Acadia Pharmaceuticals (ACAD) has to be one of the top performing stocks over the past year with a chart looking like this. The stock is now trading at about $14 a share which is 10 times higher than it was trading at one year ago. The run has been explosive, led by two news announcements, one in late-November and one in mid-April, that have served as big catalysts for the shares. Even though the shares are now trading much higher than anyone would have thought a year ago, or even two months ago, I think the potential for further gains is there.
Taking a look at the company, Acadia is a biopharmaceutical company focused on innovative treatments that address unmet medical needs in neurological and related central nervous system disorders. Acadia has a pipeline of product candidates led by pimavanserin, which is in Phase III development as a treatment for Parkinson's disease psychosis. Acadia also has clinical-stage programs for chronic pain and glaucoma in collaboration with Allergan (AGN) and two advanced preclinical programs directed at Parkinson's disease and other neurological disorders. All product candidates are small molecules that emanate from discoveries made at Acadia.
The shares started really moving in late November after the company announced successful top-line results from its pivotal Phase III trial evaluating the efficacy, tolerability and safety of pimavanserin in patients with Parkinson's disease psychosis ((PDP)). Pimavanserin met the primary endpoint in the Phase III trial by demonstrating highly significant antipsychotic efficacy as measured using the 9-item SAPS-PD scale (p=0.001). Pimavanserin also met the key secondary endpoint for motoric tolerability as measured using Parts II and III of the Unified Parkinson's Disease Rating Scale. The announcement boosted the market's optimism on getting the drug to market.
That was followed by a 64% pop in April with an announcement that the FDA agreed that the data from the pivotal Phase III -020 study, together with supportive data from other studies with pimavanserin, are sufficient to support the filing of a New Drug Application for the treatment of Parkinson's disease psychosis. As a result, Acadia will no longer conduct the Phase III -021 study that was planned as a confirmatory trial and was scheduled to be initiated later in April. With that announcement, the risk in the shares was reduced as the additional confirmatory trial was deemed unnecessary, as well as timing of the NDA filling shortened. In other words, pimavanserin will potentially come on the market a lot quicker than previously expected. One analyst called the news a "major positive" for the shares while saying that he now expects the drug to launch in the third quarter of 2015 instead of his previous projection for 2016.
Pimavanserin has blockbuster potential with some suggesting it becoming a $2 billion drug. According to the National Parkinson's Foundation, about one million people in the United States and from four to six million people worldwide suffer from Parkinson's disease. Parkinson's disease psychosis, or PDP, is a debilitating disorder that develops in up to 60% of patients with Parkinson's disease. Currently, there is no FDA-approved therapy to treat PDP in the United States.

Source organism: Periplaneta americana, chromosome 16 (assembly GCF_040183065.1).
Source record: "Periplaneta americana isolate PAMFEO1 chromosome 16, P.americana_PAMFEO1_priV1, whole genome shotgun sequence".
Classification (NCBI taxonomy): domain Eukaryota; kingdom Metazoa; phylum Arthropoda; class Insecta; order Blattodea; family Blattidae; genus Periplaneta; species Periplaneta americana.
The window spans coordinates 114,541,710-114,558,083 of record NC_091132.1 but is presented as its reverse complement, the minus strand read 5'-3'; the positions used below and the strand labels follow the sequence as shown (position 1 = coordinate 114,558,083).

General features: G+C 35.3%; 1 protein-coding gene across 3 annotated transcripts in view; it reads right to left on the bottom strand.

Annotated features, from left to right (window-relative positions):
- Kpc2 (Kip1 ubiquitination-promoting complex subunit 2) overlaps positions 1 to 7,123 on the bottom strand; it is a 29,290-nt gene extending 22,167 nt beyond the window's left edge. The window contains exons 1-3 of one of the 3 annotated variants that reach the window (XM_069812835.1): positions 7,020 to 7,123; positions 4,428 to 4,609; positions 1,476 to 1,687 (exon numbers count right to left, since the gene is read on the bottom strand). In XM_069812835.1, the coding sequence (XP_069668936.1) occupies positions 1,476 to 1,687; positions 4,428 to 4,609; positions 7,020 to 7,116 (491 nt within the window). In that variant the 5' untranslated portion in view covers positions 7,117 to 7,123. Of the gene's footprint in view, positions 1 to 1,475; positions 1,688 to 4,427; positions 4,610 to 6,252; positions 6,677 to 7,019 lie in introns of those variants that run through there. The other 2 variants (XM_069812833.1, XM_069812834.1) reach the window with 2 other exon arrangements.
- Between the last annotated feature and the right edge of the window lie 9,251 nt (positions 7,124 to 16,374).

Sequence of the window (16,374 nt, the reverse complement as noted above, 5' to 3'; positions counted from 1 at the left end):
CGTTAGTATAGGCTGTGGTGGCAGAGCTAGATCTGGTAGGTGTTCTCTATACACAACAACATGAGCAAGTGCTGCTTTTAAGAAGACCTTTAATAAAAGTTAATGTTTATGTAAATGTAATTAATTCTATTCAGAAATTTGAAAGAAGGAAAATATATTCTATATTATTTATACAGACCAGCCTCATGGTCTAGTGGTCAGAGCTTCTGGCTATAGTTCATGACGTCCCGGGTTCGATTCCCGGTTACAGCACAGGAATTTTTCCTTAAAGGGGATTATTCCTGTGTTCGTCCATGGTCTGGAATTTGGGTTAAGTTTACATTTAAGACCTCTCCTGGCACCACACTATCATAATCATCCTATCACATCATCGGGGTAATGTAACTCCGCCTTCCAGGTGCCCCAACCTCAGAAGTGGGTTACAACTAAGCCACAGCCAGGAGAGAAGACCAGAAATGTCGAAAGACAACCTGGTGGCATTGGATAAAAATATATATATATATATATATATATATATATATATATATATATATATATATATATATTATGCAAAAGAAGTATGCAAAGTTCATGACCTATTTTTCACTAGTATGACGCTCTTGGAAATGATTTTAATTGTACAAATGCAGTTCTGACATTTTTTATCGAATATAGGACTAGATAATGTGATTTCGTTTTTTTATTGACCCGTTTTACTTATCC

The outlook for the shares is just as good as the company story. The momentum in the stock is in place with the stock being strong over the past year and the stock being clearly above its key moving averages. The demand for the stock has continued in May as the stock is now up 7% month to date. The market's response to the company's $100 million offering confirms the momentum of the shares. Even though the company announced that 8 million new shares are coming on the market, or 10% of the current shares outstanding, the shares rose on the day. Stock offerings are typically associated with investors selling the shares of the stock in question because they dilute the value of the current shareholders. A neutral, or better yet up day on the day of the offerings, suggests that investors still have a strong appetite for the stock.
On Monday, the company announced that it will be added to the NASDAQ Biotechnology Index. As company's shares are added to the index, the funds that operate with the index as a benchmark will have to purchase the shares of the stock so the funds fairly represent the index. This in turn adds more upside pressure to the shares.
The icing on the cake is that the company may be an M&A target. Roth Capital Partners analyst Robert Hazlett said the FDA's recent decision to allow Acadia to file for marketing approval of its drug pimavanserin based on just one late-stage clinical study will reduce the company's spending, speed up the potential approval of the drug, and make Acadia a more tempting target for potential acquirers. The decision increases the possibility of a takeover of Acadia because there are not many "meaningful" drugs for central nervous system diseases. Takeovers are typically associated with healthy premiums to the share price.
Other data pointing for the shares continuing their run include the fact that smart money is buying shares of the company and the Street's continued bullishness on Acadia with its $17 plus price target on the stock.